Ron,                                                                                                             Peter's doing really well with your program He uses levels 4 and 3 with relative ease. Levels 2 and 1 obviously challenge him quite a bit. I continually monitor his technique and make sure he does the reps properly. He's currently doing about 60 reps at each level. Ron, is there any problem with Peter doing a pyramid type of program? In other words, he wants to perform the levels in this manner (for example): golf ball, level 4, level 3, level 3, level 4, and golf ball.. Is this OK? I have noticed that his stick handling on the ice is improving. 
Thanks Ron
John Karney

With level 3 and 4 this is not a problem. But DO NOT do this with the whole system. When he is using the whole system follow the system from Level 1 to 4. This is important because we want high resistence to form the proper motion and reinforce it with decreasing resistance. Its great to here Peter is improving.....Keep up the good work and it will only get better from here. Good Luck and keep me informed of his progress.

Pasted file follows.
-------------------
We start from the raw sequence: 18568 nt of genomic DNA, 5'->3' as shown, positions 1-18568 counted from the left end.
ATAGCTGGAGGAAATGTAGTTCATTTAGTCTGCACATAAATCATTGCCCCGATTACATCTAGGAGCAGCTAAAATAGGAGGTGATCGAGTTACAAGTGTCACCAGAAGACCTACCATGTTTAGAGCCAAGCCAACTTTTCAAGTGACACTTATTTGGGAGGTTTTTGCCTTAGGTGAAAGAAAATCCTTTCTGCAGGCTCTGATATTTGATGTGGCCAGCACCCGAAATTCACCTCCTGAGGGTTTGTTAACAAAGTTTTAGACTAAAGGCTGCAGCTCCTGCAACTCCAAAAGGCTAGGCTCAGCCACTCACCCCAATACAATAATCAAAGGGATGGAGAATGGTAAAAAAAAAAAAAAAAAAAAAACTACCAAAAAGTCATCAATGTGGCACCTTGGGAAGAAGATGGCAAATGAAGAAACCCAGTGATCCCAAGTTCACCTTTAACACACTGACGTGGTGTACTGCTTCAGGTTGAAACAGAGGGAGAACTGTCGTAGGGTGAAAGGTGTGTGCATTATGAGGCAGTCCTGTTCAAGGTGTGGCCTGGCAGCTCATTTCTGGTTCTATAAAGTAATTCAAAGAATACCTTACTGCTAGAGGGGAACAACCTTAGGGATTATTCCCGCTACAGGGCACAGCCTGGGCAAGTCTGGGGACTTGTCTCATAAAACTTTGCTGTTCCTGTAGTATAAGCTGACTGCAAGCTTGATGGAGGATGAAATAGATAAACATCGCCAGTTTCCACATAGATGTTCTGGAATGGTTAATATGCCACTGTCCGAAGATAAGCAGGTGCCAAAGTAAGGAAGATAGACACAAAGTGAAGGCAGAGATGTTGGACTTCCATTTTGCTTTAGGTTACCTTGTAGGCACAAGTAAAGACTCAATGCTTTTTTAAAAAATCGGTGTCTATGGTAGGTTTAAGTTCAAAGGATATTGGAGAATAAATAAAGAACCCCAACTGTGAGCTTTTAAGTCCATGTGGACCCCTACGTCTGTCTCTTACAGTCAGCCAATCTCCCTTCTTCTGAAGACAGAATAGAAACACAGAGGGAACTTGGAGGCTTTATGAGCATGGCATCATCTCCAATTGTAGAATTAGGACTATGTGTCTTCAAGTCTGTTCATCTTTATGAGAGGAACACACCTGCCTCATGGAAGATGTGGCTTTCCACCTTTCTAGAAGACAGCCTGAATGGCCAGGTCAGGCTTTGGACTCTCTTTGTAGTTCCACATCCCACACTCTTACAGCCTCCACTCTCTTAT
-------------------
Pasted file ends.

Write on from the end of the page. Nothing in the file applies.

Can I use the system on my concrete garage floor?
While a smooth, hard and fast surface is great for developing hand speed,
its not very good for strength and motion development. Strength and motion
development requires the proper amount of resistance. We tested various
systems and found that 1/2 inch foam rubber mats work the best. See the KwiK-Hands Mats on this site for more information.

Where is the best place to use the system?

Any place where you can lay down a 2 ft x 4 ft 1/2 inch foam rubber mat.